Since the first ancient Buddhist texts, there’s been the analogy that the Buddha was like a doctor, his teaching being his medicine, “therapy for suffering hearts and minds” as it’s described by Thanissaro Bhikkhu on Access to Insight. “The Buddha’s path consisted not only of mindfulness, concentration, and insight practices, but also of virtue, beginning with the five precepts. In fact, the precepts constitute the first step in the path. There is a tendency in the West to dismiss the five precepts as Sunday-school rules bound to old cultural norms that no longer apply to our modern society, but this misses the role that the Buddha intended for them: They are part of a course of therapy for wounded minds. In particular, they are aimed at curing two ailments that underlie low self-esteem: regret and denial.”
The Buddha offered his medicine, free for anyone willing to make the effort. It’s up to us whether we take it or choose something else.
There are a couple of lines of Taj Mahal’s that leap out of this song at me. “The doctor said it’ll kill me but he didn’t say when…” Well, the Buddha took it a step further. Not only will we die, but we will keep dying, again and again, until the day we reach the Deathless State of utter peace. As for it being “ain’t nobody’s business but my own,” if you think of it from a non-dual, interconnectedness point of view, our suffering really is all of our business. I think of all the ones who have taken the Great Vow, not to enter Nirvana until every last sentient being enters together. I’ve recited it myself (half reluctantly!) on occasion. Could I look any of them in the eye and tell them my suffering isn’t any of their business?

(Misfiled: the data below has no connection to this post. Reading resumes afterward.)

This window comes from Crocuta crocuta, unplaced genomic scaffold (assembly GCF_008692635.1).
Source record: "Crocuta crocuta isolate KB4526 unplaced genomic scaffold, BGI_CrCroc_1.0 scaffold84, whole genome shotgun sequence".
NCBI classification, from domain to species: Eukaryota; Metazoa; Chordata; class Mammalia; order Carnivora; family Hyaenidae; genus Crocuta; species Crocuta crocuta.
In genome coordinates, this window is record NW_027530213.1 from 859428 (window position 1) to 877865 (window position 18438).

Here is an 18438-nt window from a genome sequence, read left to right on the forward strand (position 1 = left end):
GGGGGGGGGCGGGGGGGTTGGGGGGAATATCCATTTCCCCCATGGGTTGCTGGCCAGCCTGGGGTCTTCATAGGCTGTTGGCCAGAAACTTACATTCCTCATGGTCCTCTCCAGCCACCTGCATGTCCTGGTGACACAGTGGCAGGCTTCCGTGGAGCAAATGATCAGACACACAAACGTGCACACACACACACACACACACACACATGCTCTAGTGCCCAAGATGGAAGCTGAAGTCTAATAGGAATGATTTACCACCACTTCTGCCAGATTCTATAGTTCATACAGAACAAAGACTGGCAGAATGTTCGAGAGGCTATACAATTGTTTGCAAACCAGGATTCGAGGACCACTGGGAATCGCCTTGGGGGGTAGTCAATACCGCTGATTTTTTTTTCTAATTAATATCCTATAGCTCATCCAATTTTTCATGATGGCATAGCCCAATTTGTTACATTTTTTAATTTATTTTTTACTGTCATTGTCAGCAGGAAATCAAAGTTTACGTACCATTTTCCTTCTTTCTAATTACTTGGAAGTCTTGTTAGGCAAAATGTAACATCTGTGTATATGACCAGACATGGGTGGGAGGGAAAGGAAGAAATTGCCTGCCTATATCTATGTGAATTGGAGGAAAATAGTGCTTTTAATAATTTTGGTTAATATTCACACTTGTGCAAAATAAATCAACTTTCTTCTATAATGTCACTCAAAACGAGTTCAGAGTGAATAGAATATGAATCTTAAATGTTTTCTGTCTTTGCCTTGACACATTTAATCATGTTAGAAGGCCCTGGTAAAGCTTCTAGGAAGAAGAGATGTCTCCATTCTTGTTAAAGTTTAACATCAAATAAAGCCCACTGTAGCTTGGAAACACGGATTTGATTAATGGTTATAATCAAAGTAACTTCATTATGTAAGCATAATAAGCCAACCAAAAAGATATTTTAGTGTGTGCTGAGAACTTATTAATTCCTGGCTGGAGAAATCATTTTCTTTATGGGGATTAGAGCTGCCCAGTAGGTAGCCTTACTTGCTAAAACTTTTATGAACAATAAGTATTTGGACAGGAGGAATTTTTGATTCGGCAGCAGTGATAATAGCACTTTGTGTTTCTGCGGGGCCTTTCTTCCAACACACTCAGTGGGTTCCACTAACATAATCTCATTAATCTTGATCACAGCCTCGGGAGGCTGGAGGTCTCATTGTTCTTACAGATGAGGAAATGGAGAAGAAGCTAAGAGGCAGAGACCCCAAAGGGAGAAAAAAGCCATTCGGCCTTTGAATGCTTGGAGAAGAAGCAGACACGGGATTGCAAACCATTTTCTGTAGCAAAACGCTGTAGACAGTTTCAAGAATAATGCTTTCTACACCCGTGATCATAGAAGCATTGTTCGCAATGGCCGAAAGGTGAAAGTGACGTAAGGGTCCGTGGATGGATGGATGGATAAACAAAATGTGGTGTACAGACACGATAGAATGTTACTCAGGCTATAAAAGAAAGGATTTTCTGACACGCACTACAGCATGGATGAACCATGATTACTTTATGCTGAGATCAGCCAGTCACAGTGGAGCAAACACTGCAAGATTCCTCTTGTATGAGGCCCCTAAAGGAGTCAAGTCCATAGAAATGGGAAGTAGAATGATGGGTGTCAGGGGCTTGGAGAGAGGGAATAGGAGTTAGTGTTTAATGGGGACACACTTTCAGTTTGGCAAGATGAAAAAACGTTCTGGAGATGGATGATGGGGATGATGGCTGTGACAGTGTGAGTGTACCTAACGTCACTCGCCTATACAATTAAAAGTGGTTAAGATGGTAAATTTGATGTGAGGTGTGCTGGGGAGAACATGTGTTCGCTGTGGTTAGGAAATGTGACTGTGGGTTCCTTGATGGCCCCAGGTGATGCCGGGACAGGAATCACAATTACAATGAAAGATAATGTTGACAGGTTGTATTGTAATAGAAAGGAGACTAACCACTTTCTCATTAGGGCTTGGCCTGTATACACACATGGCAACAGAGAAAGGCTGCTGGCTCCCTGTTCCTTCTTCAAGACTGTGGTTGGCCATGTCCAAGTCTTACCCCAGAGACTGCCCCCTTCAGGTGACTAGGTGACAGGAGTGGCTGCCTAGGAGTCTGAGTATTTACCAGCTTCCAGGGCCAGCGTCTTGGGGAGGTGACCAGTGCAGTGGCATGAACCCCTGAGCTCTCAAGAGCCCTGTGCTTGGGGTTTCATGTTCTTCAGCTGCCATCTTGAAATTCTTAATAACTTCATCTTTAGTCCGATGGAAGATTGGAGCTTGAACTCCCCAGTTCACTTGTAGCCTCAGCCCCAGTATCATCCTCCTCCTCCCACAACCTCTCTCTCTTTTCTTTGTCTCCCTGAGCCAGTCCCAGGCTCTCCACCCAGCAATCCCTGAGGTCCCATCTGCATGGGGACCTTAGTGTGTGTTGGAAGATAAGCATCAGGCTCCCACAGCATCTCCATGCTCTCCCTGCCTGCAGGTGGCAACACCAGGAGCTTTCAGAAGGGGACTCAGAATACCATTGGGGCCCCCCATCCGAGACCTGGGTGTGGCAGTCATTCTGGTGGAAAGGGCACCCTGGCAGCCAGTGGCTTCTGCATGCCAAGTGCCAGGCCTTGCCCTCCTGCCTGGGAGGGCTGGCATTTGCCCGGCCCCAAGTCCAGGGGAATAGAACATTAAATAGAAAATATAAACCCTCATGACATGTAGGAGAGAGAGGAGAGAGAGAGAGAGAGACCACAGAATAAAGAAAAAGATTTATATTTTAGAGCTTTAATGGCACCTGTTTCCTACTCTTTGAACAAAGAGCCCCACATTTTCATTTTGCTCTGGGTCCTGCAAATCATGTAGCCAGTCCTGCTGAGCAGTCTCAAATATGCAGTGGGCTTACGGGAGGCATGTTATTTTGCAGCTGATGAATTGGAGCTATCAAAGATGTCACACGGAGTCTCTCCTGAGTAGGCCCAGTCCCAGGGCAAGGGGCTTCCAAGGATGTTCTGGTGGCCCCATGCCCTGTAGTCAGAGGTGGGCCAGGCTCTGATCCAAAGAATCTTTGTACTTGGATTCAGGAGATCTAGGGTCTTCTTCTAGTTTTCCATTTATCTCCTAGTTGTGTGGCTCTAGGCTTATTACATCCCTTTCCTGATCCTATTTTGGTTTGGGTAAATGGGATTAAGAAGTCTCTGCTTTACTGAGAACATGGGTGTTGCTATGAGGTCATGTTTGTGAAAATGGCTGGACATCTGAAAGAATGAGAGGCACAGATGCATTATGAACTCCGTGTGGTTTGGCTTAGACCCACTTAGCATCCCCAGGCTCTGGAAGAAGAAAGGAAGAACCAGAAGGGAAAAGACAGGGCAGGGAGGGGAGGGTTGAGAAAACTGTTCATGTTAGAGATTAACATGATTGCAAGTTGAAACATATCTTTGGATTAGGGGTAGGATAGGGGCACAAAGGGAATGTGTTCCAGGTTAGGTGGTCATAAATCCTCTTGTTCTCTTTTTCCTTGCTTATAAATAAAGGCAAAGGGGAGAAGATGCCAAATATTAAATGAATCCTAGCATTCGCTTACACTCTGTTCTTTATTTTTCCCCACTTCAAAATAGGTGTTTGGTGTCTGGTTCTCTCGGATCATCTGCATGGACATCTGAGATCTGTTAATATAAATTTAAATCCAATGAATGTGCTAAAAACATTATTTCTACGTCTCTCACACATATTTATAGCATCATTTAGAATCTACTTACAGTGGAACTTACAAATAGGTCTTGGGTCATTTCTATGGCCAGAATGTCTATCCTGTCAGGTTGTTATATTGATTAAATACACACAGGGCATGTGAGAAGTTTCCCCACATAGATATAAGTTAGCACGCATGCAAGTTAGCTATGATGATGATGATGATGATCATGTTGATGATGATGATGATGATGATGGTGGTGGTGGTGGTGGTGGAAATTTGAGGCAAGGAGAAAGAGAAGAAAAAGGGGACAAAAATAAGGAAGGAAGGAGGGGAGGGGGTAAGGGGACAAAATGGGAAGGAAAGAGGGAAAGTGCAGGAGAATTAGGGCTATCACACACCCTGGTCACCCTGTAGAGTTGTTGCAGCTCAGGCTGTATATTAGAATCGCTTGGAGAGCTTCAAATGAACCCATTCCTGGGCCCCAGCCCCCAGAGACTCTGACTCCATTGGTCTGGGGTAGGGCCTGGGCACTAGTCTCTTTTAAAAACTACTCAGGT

Thanissaro Bhikkhu continues, “When our actions don’t measure up to certain standards of behavior, we either (1) regret the actions or (2) engage in one of two kinds of denial, either (a) denying that our actions did in fact happen or (b) denying that the standards of measurement are really valid.”
The moment we blur our mind with intoxicants, it’s that much easier to slip into denial, convenient disbelief that our suffering is ours alone, when what truly becomes required is responsibility.